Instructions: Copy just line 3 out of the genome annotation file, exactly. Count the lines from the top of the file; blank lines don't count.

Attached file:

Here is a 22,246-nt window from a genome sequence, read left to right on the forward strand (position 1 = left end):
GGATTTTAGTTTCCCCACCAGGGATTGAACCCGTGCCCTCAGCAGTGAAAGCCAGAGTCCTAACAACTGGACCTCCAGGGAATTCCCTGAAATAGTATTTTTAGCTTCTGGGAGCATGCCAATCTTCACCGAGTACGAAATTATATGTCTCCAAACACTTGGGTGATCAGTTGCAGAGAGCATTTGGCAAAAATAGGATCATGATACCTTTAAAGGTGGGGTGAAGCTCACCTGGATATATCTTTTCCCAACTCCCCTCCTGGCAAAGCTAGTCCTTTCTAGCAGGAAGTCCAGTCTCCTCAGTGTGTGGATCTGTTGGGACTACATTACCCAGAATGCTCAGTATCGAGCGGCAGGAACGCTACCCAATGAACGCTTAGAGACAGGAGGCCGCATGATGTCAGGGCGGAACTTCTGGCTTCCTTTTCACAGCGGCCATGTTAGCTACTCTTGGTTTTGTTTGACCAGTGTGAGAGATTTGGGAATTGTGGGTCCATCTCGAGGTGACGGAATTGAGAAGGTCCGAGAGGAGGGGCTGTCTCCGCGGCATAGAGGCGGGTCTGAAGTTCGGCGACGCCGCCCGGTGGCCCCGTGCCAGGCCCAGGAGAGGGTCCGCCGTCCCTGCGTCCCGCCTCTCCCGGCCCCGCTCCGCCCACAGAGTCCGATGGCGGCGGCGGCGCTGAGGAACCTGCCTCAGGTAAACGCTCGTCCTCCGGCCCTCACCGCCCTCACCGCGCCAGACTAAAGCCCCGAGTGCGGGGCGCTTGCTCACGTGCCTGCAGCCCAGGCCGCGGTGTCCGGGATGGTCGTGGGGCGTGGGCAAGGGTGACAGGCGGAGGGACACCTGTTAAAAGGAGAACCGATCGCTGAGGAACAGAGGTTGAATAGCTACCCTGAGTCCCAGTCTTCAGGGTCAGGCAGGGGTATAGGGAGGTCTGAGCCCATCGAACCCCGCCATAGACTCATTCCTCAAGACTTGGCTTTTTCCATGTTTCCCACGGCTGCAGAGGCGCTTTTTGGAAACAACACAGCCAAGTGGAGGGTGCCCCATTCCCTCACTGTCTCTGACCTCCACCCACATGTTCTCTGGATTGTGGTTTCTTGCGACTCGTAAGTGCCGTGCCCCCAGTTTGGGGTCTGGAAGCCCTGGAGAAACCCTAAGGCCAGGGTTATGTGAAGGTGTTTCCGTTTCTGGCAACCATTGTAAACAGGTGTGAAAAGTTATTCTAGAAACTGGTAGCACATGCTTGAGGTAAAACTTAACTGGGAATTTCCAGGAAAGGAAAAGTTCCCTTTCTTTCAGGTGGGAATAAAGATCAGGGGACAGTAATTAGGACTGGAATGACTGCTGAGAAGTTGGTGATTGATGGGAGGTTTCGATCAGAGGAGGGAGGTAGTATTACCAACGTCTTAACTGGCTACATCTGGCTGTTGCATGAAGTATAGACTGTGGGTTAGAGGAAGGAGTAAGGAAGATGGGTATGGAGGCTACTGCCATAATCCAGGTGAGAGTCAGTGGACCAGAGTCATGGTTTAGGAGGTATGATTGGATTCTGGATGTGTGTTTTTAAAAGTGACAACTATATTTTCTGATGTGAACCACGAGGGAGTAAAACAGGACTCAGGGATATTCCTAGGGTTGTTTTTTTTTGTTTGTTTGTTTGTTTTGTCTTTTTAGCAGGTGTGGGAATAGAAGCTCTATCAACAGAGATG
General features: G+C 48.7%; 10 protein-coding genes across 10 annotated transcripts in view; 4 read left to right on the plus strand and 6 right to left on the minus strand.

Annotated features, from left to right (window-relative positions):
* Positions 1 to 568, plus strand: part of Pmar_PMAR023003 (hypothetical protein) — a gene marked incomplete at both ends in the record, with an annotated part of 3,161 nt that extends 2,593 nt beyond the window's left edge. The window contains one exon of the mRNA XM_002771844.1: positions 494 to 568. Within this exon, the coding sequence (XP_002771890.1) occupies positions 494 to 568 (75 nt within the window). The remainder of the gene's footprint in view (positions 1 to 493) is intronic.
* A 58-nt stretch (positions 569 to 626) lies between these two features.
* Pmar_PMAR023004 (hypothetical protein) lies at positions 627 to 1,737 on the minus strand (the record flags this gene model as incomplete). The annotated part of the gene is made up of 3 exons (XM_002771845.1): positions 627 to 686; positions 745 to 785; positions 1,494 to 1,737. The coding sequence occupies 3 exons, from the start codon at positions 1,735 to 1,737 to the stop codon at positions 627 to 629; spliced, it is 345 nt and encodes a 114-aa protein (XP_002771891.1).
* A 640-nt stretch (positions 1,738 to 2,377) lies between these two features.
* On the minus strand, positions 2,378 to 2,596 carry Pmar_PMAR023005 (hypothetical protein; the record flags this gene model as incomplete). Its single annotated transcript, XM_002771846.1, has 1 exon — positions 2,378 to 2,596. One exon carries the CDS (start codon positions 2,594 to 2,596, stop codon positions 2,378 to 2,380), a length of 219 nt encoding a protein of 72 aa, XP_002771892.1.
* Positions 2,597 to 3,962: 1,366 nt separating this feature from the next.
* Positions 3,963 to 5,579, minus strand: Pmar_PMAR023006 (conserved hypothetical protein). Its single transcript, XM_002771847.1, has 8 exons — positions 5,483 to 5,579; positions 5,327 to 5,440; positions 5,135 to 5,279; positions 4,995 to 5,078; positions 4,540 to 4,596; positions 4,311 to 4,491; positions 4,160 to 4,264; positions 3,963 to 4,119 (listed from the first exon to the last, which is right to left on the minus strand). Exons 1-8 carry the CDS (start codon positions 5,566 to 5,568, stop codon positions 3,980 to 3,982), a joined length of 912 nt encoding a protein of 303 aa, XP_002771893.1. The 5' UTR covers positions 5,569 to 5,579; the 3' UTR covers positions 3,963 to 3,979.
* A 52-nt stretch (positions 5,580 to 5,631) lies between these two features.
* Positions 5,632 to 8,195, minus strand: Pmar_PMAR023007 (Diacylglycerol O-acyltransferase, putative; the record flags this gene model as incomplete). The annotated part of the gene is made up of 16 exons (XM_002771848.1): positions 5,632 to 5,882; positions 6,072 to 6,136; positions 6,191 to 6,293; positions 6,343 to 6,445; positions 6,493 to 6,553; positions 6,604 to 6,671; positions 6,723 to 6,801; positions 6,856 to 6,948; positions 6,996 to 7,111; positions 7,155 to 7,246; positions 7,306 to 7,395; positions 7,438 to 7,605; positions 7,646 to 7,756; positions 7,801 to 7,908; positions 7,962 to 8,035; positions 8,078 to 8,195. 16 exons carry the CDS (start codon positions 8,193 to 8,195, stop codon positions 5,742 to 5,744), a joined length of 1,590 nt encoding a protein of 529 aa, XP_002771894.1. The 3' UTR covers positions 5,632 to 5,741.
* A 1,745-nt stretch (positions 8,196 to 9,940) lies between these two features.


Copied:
General features: G+C 48.7%; 10 protein-coding genes across 10 annotated transcripts in view; 4 read left to right on the plus strand and 6 right to left on the minus strand.